Recently, Managed Alcohol Programs (MAPs have emerged as an alcohol harm reduction model for those living with severe alcohol use disorder (AUD) and experiencing homelessness. There is still a lack of clarity about the role of these programs in relation to Housing First (HF) discourse. The authors examine the role of MAPs within a policy environment that has become dominated by a focus on HF approaches to addressing homelessness. This examination includes a focus on Canadian policy contexts where MAPs originated and are still predominately located. The purpose of this paper is to trace the development of MAPs as a novel response to homelessness among people experiencing severe AUD and to describe the place of MAPs within a HF context.
This conceptual paper outlines the development of discourses related to persons experiencing severe AUD and homelessness, with a focus on HF and MAPs as responses to these challenges. The authors compare the key characteristics of MAPs with “core principles” and values as outlined in various definitions of HF.
MAPs incorporate many of the core values or principles of HF as outlined in some definitions, although not all. MAPs (and other housing/treatment models) provide critical housing and support services for populations who might not fit well with or who might not prefer HF models.
The “silver bullet” discourse surrounding HF (and harm reduction) can obscure the importance of programs (such as MAPs) that do not fully align with all HF principles and program models. This is despite the fact that MAPs (and other models) provide critical housing and support services for populations who might fall between the cracks of HF models. There is the potential for MAPs to help fill a gap in the application of harm reduction in HF programs. The authors also suggest a need to move beyond HF discourse, to embrace complexity and move toward examining what mixture of different housing and harm reduction supports are needed to provide a complete or comprehensive array of services and supports for people who use substances and are experiencing homelessness.
Schiff, R., Pauly, B., Hall, S., Vallance, K., Ivsins, A., Brown, M., Gray, E., Krysowaty, B. and Evans, J. (2019), "Managed alcohol programs in the context of Housing First", Housing, Care and Support, Vol. 22 No. 4, pp. 207-215. https://doi.org/10.1108/HCS-02-2019-0006Download as .RIS
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Although not all homeless people suffer from substance use problems, particularly alcohol use disorders (SUDs/AUDs), those who do live with these issues have unique support needs in order to sustain housing stability. Research over the past several decades has focused on how to address concurrent challenges related to AUD treatment/recovery and housing instability (Waegemakers Schiff and Schiff, 2014). This includes almost two decades of discourse on “Treatment First” and “Housing First” approaches (Waegemakers Schiff and Schiff, 2014). Recently, Managed Alcohol Programs (MAPs) have emerged in Canada, and in other countries, as an alcohol harm reduction model for those living with severe AUD and homelessness or housing instability. Early research demonstrates the effectiveness of MAPs in several domains (reduction in alcohol-related harms; reduced consumption, increased safety; reduced emergency service use, reduced costs) and significant levels of satisfaction for clients (Hammond et al., 2016; Pauly et al., 2016; Stockwell et al., 2018; Vallance et al., 2016). However, there is still a lack of clarity about the role of these programs in housing policy arenas that have become increasingly dominated by Housing First (HF) discourse. The purpose of this commentary is threefold: to examine the implementation of harm reduction in housing for homeless individuals; to trace the development of MAPs as an important response to homelessness among people experiencing severe AUD; and to describe their role within the context of HF. We focus particularly on the Canadian context where the majority of MAPs are located. We also incorporate reflection on Canadian, US and European contexts where HF has become a dominant force in housing and homelessness policy.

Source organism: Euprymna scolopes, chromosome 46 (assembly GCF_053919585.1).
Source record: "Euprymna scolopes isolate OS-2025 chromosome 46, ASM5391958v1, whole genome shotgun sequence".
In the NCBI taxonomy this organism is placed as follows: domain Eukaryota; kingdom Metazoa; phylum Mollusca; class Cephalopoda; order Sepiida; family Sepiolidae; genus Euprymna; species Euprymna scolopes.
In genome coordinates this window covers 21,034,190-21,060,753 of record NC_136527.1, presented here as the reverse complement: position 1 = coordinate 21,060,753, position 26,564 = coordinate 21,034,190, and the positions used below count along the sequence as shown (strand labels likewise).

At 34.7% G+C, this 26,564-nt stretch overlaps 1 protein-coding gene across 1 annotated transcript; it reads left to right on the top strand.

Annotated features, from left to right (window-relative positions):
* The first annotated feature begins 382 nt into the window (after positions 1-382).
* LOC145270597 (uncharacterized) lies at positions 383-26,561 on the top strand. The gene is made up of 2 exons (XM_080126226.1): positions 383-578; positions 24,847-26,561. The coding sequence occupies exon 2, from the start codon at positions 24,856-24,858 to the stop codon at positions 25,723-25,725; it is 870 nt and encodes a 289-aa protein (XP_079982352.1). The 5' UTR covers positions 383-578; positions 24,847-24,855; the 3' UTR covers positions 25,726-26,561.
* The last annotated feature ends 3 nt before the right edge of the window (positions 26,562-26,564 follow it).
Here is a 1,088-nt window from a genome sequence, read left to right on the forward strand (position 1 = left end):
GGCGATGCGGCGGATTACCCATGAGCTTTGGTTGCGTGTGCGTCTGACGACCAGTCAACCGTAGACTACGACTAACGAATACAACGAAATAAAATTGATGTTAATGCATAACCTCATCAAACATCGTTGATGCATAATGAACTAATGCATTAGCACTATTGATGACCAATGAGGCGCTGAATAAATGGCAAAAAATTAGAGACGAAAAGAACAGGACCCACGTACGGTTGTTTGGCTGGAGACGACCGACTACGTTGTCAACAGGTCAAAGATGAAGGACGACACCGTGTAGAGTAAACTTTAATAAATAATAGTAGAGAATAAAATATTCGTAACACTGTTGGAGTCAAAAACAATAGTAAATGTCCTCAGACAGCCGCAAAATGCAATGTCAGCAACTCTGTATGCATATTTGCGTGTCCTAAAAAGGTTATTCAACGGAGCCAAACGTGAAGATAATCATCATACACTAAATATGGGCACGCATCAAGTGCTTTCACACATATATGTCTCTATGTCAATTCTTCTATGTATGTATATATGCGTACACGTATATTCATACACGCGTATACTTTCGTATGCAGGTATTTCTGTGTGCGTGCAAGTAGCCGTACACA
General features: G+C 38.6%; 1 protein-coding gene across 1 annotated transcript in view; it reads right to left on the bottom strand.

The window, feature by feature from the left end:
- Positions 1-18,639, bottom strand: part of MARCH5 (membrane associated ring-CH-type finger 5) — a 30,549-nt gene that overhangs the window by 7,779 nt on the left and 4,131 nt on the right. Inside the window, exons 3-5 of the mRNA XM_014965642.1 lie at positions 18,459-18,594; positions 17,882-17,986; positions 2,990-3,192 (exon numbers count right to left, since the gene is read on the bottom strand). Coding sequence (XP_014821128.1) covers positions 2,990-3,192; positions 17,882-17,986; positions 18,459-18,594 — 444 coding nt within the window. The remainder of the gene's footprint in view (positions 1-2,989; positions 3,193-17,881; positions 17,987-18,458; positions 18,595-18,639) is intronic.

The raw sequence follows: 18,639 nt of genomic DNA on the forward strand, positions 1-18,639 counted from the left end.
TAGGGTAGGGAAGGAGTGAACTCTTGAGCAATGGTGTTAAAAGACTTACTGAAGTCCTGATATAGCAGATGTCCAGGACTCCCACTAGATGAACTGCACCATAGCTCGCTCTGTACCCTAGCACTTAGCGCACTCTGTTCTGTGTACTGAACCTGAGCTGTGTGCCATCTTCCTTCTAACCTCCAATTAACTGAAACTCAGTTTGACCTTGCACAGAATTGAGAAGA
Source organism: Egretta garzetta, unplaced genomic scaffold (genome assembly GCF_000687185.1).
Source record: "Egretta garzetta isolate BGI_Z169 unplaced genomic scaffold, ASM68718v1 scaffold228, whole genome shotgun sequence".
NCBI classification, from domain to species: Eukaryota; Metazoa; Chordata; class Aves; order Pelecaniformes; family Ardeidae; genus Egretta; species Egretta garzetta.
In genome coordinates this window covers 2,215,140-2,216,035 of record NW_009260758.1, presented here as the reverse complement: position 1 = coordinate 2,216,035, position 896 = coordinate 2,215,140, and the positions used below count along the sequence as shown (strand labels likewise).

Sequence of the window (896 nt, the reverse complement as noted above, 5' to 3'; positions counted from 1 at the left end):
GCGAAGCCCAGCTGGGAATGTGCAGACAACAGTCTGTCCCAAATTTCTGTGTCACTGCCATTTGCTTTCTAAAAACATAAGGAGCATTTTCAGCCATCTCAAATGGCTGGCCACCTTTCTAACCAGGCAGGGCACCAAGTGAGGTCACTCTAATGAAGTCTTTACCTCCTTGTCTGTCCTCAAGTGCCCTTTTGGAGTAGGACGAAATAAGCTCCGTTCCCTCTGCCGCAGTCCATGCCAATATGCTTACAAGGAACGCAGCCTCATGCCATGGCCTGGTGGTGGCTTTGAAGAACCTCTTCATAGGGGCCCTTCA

Alcohol dependence, harms and homelessness
According to the World Health Organization (WHO) (2015), over 5 percent of illness and injuries can be attributed to alcohol-related causes. Alcohol dependence is associated with harms that can be described as acute, chronic and social. In terms of acute harms, physical injuries may be sustained for alcohol-related reasons, which place an individual at an increased risk of acute injury owing to alcohol use (Canadian Substance Use Costs and Harms Scientific Working Group, 2018). Physical harms also include acute alcohol poisoning, injury, withdrawal and seizures (Stockwell, Williams and Pauly, 2012; Stockwell, Butt, Beirness, Gliksman and Paradis, 2012; Rehm et al., 2009). In terms of chronic harms, AUDs contribute to an estimated 3.8 percent of global deaths due to chronic diseases such as cirrhosis of the liver, as well as morbidity from alcohol-attributable pancreatitis, cancers and cardiovascular disease (Rehm et al., 2009).